The CT Freedom of Information Act (FOIA) provides an exemption from disclosure for "communications privileged by the attorney-client relationship." Conn. Gen. Stat. § 1-210(b)(10). The Connecticut Supreme Court, in Harrington v. Freedom of Information Commission (SC 19586), recently held that this exemption does not shield from disclosure all communications between a public agency and its attorneys.
While the court recognized that the attorney-client privilege would extend to those communications constituting legal advice only, it recognized that many communications between a public agency and its attorneys address nonlegal matters. In those cases, the fact that such communications were between an attorney and a client would not in and of itself bring them within the FOIA exemption. As to those communications covering both nonlegal and legal matters, the court rejected the notion that the test for exemption is whether the communication of both legal and nonlegal matters were "inextricably linked." Instead, the court adopted a "primary purpose" test, noting the broad consensus in other jurisdictions that "if the non-legal aspects of the consultation are integral to the legal assistance given and the legal assistance is the primary purpose of the consultation, both the client's communications and the lawyer's advice and assistance that reveals the substance of the communications will be afforded the protection of the privilege."
The court, using its newly articulated standard, remanded the matter before it to the Freedom of Information Commission for proceedings.
Associate Khiree T. Smith contributed to this alert.
Day Pitney Alert
Joy Harmon Sperling and Rachel Packer wrote an article, "No Such Thing As A Free House? NJ Court Says Otherwise," for Law360. The article examines a recent unpublished opinion rendered by the Superior Court of New Jersey, Bergen County in Anim Investment Co. v. Shaloub, No. F-30508-15, 2015 N.J. Super. Unpub. LEXIS 3042 (Ch. Div. June 30, 2016).
Day Pitney Advisory
Judith Blank and Kristin Burgess authored the article, "Anti-discrimination rules for contractors expanded," for the Fairfield County Business Journal. The article discusses best practices for the recent changes in the state's nondiscrimination, affirmative action and supplier diversity program, and how statutes will be extended to municipalities and quasi-public agencies pursuant to recent legislation starting on October first.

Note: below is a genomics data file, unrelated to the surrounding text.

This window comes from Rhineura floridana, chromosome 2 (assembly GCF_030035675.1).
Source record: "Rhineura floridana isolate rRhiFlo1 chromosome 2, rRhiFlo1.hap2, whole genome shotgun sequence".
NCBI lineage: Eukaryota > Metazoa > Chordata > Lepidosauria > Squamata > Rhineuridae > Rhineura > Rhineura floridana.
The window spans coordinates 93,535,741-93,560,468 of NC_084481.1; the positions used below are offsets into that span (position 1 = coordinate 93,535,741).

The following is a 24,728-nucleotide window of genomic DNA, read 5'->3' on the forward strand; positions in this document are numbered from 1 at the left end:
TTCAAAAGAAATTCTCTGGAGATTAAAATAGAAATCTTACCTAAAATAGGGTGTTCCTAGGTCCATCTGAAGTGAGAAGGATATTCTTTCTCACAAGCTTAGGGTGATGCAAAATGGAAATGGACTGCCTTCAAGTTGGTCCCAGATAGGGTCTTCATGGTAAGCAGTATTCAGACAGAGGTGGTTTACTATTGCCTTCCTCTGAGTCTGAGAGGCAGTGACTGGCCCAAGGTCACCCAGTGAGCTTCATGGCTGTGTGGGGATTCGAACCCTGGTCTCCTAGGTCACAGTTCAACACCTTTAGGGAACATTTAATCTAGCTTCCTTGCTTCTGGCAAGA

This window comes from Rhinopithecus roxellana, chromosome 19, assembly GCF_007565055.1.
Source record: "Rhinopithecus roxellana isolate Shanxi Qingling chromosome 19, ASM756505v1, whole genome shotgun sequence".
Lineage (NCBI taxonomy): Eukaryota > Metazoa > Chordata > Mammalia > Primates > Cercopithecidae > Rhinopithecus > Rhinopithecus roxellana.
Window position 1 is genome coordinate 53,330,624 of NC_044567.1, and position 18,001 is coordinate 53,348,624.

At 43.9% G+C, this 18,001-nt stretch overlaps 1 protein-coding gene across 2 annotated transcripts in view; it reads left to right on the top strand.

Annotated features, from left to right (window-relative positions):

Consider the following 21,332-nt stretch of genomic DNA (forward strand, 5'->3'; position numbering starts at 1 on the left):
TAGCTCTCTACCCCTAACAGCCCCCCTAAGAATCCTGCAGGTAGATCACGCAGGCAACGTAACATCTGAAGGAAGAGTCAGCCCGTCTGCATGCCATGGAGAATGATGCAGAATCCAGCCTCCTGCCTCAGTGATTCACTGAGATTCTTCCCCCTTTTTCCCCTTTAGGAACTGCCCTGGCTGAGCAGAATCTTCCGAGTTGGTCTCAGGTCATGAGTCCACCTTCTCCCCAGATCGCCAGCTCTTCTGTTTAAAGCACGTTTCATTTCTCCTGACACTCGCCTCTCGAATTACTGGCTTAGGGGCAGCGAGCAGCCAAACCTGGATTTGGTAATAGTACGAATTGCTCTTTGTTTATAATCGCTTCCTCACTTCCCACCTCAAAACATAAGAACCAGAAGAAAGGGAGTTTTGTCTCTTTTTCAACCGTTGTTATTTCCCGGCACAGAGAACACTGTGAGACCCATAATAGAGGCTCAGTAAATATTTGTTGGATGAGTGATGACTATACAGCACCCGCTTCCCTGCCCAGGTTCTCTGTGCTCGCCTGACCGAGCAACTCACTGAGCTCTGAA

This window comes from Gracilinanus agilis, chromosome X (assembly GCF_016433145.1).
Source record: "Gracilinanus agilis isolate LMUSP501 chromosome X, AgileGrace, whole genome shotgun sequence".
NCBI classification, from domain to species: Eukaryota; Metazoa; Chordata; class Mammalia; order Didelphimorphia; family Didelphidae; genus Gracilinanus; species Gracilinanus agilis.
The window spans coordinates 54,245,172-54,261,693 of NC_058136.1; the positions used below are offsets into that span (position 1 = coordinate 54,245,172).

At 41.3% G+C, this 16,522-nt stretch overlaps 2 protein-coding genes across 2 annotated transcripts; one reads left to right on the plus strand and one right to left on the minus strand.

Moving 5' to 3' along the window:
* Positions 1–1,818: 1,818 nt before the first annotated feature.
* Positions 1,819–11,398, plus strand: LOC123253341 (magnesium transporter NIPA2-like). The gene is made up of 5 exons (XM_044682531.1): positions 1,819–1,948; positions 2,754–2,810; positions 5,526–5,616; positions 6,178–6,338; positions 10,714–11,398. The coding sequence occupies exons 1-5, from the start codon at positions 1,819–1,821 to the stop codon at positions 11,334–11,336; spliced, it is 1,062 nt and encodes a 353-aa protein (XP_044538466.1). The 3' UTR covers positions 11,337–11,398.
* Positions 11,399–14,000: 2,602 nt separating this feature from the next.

Day Pitney LLP has once again been recognized as Connecticut's number one bond counsel firm by volume, serving as bond counsel on issues in Connecticut totaling approximately $1.7 billion in 2016, according to The Bond Buyer, a daily newspaper serving the municipal bond industry.
Day Pitney Press Release
Hartford, Conn., May 26, 2016 - Day Pitney LLP represented the State of Connecticut as lead bond counsel and disclosure counsel in a general obligation refunding bond sale of $501.4 million. The sale resulted in saving of $75.5 million in debt service costs over the life of the refinanced bonds. The Nappier administration has an active debt refunding program which has saved taxpayers $1.1 billion to date.
Hartford, CT, March 23, 2016 - Day Pitney LLP represented the State of Connecticut as disclosure counsel in a general obligation bond sale of $550 million.
Day Pitney was mentioned in an article, “Green Bonds Feature in Coming Connecticut GO Sale,” in The Bond Buyer. The firm was mentioned as lead bond counsel and lead disclosure counsel for the State of Connecticut’s sale of $650 million general obligation bond sale that includes a $65 million green-bond series. Day Pitney partners Namita Tripathi Shah, Judith Blank and Douglas Gillette are advising on the transaction, along with counsel Glenn Rybacki